Difference between revisions of "Geobacillus kaustophilus"

From MicrobeWiki, the student-edited microbiology resource
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==Cell structure and metabolism==
 
==Cell structure and metabolism==
Describe any interesting features and/or cell structures; how it gains energy; what important molecules it produces.
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The bacteria is thermophilic, which means it is capable of surviving in high temperatures.  It has one membrane, flagella and is rod-shaped.  The bacterium is also an aerobic endosporing-forming Gram-positive microbe (5).  When grown in colonies, the cells are convex and transparent.  They produce spores that are oval to cylindrical and may swell the sporangium (3).
  
 
==Ecology==
 
==Ecology==

Revision as of 18:50, 5 June 2007

A Microbial Biorealm page on the genus Geobacillus kaustophilus

Classification

Higher order taxa

Domain: Bacteria; Phylum: Firmicutes; Class: Bacilli; Order: Bacilla; family:Bacillaceae [Others may be used. Use NCBI link to find]


Species

NCBI: Taxonomy

Genus: Geobacillus species: kaustophilus

Description and significance

This microbe was isolated from the deep-sea sediment of the Mariana Trench (2). Its optimal growth is at a temperature of 60 degrees Celsius with a temperature limit of 74 degrees Celsius (2). Bacillus is translated as “small rod,” and geo is “earth” or “soil” so the genus name is roughly translated to earth or soil small rod (6). In its species name, “kausto” means “heat” while “philus” means love (2). Therefore, it is a heating-loving bacteria. Geobacillus kaustophilus grow in aquatic environments. Other species in the genus Geobacillus can also be found in petroleum reservoirs and cool soil environments (3). Species in the Geobacillus genus can live in a wide variety of environments. The microbe can withstand a pH of 2 through 12, temperatures between 5 and 78 degrees Celsius, and a salinity of 0 to 30% (5).

Genome structure

Geobacillus kaustophilus is made up of a 3.54Mb chromosome. It is circular and has 3,544,776 base pairs. The microbe also consists of a 47.9kb plasmid. This, too, is circular and has 47,890 base pairs (2). After its genome was sequenced, the genes for protamine, spermine synthase, and tRNA methyltranferase were found. These genes are believed to have a role in the DNA/RNA stability of the microbe at high temperatures (2). The protamine-like gene, in particular, are unique to Geobacilus kaustophilus (5). Protamines enble the DNA of an organism to be more compact by binding to it. Spermine also plays a part in DNA stability and is the major polyamine in the microbe while tRNA methltranferase is responsible for the thermoadaptation of the microbe to its environment (5). Researchers have founded 3498 protein-coding sequences in Geobacillus kaustophilus, averaging about 862 nucleotides in size. These coding sequences were determined to make up about 86% of the chromosome (5).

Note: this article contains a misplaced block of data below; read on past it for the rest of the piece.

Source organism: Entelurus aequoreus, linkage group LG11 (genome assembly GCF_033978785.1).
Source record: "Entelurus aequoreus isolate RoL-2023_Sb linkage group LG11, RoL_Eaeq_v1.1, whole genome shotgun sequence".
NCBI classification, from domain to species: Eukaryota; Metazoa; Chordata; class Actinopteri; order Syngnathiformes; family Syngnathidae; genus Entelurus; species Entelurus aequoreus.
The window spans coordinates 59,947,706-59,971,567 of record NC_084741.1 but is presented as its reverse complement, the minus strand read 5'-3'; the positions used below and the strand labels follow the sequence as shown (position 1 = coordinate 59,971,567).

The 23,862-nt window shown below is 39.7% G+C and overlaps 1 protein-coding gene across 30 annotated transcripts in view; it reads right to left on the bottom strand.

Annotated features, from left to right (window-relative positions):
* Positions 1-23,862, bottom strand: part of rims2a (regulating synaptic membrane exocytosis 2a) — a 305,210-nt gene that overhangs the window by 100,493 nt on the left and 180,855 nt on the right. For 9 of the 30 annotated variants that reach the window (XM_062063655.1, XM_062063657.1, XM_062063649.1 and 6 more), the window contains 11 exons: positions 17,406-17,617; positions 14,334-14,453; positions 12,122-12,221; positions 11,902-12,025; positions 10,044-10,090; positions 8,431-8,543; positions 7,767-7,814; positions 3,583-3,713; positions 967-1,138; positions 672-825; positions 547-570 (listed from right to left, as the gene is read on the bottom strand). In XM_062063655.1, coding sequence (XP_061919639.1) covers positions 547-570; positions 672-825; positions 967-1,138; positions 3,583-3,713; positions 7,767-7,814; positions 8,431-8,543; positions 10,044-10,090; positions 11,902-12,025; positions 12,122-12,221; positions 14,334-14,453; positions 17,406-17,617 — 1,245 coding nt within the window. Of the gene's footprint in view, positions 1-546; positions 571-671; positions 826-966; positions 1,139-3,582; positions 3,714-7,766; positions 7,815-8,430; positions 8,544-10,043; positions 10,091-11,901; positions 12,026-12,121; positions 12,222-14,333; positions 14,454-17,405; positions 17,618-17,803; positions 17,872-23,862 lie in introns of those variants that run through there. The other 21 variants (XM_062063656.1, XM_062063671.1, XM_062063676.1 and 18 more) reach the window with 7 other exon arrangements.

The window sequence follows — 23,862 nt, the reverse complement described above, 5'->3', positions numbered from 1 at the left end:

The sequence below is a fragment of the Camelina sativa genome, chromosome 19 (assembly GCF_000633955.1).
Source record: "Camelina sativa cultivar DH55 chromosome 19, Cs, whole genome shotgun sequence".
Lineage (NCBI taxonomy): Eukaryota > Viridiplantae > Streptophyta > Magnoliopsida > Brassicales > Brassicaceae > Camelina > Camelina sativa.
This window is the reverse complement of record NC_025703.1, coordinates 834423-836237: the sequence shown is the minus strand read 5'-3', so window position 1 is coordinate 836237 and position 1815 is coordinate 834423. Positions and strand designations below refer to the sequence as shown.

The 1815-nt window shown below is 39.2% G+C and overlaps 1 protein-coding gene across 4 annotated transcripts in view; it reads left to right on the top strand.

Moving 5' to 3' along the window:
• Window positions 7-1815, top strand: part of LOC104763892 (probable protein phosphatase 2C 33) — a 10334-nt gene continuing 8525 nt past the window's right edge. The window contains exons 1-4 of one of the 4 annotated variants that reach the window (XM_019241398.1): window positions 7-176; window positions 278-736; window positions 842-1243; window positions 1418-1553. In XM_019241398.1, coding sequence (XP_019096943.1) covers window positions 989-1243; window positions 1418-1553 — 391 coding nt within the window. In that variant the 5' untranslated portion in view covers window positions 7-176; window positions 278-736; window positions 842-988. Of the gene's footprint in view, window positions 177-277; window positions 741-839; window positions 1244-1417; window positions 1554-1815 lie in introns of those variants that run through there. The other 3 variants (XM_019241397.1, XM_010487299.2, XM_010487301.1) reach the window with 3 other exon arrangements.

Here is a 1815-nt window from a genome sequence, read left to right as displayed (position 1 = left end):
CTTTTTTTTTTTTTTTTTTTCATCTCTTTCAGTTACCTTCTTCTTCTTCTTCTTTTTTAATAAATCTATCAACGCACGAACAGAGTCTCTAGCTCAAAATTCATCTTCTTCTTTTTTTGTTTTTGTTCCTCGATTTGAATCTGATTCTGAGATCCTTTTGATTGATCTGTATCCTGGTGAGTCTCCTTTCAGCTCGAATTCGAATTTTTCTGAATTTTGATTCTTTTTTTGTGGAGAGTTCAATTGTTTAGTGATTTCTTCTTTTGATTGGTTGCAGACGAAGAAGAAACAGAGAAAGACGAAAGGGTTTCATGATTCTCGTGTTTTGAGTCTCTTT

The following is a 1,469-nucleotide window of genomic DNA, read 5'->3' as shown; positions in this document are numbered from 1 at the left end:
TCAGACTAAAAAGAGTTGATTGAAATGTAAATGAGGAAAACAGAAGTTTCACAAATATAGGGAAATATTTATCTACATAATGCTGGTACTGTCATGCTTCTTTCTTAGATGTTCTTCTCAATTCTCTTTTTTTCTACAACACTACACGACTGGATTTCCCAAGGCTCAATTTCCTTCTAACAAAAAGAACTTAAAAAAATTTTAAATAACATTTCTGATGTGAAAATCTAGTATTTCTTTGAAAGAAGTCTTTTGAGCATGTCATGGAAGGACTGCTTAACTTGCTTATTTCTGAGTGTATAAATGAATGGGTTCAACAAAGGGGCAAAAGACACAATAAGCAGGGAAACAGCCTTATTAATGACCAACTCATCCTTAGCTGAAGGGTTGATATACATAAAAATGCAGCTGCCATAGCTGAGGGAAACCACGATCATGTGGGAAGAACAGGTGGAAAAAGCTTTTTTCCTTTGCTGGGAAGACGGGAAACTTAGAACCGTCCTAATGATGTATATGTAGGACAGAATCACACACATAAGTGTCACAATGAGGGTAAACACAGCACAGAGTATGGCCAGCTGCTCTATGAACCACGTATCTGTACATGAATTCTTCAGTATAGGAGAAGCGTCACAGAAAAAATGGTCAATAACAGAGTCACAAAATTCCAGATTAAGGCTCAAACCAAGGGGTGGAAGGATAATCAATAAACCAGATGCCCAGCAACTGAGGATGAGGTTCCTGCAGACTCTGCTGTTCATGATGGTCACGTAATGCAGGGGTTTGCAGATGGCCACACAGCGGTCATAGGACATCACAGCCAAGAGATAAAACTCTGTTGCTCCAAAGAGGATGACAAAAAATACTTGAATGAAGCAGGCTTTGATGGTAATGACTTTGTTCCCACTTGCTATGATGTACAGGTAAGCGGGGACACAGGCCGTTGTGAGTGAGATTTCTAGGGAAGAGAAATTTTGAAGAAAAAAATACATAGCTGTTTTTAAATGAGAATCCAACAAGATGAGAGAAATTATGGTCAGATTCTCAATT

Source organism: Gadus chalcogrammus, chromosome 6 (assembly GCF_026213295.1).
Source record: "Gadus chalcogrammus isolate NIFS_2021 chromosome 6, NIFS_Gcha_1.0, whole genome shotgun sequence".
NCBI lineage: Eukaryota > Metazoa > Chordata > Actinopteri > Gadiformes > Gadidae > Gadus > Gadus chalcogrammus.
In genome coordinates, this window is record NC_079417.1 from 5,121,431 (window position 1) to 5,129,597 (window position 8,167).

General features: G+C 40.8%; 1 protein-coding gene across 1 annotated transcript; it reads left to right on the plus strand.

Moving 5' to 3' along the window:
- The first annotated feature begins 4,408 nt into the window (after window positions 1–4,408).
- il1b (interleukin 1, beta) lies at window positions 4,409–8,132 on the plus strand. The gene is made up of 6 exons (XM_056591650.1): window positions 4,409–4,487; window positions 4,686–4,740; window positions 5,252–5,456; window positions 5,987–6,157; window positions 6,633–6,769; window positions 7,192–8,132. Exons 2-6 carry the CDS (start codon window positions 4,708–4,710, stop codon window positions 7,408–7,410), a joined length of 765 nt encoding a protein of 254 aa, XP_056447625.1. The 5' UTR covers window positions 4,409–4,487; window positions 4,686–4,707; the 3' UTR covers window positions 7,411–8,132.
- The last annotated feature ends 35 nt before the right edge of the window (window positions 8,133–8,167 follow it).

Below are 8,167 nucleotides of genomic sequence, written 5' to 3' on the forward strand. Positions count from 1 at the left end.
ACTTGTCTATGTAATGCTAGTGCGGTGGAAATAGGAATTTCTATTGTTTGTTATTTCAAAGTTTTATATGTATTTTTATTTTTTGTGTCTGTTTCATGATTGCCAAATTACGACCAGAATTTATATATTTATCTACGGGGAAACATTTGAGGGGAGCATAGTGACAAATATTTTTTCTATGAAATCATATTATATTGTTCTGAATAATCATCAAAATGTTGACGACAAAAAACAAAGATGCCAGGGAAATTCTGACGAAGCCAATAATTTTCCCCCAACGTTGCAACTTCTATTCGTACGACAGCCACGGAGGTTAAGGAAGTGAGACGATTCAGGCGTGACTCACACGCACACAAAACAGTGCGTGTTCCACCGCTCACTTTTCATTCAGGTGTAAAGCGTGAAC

Cell structure and metabolism

The bacteria is thermophilic, which means it is capable of surviving in high temperatures. It has one membrane, flagella and is rod-shaped. The bacterium is also an aerobic endosporing-forming Gram-positive microbe (5). When grown in colonies, the cells are convex and transparent. They produce spores that are oval to cylindrical and may swell the sporangium (3).

Ecology

Describe any interactions with other organisms (included eukaryotes), contributions to the environment, effect on environment, etc.

Pathology

How does this organism cause disease? Human, animal, plant hosts? Virulence factors, as well as patient symptoms.

Application to Biotechnology

Does this organism produce any useful compounds or enzymes? What are they and how are they used?

Current Research

Enter summaries of the most recent research here--at least three required

References

[Sample reference] Takai, K., Sugai, A., Itoh, T., and Horikoshi, K. "Palaeococcus ferrophilus gen. nov., sp. nov., a barophilic, hyperthermophilic archaeon from a deep-sea hydrothermal vent chimney". International Journal of Systematic and Evolutionary Microbiology. 2000. Volume 50. p. 489-500.

Edited by student of Rachel Larsen and Kit Pogliano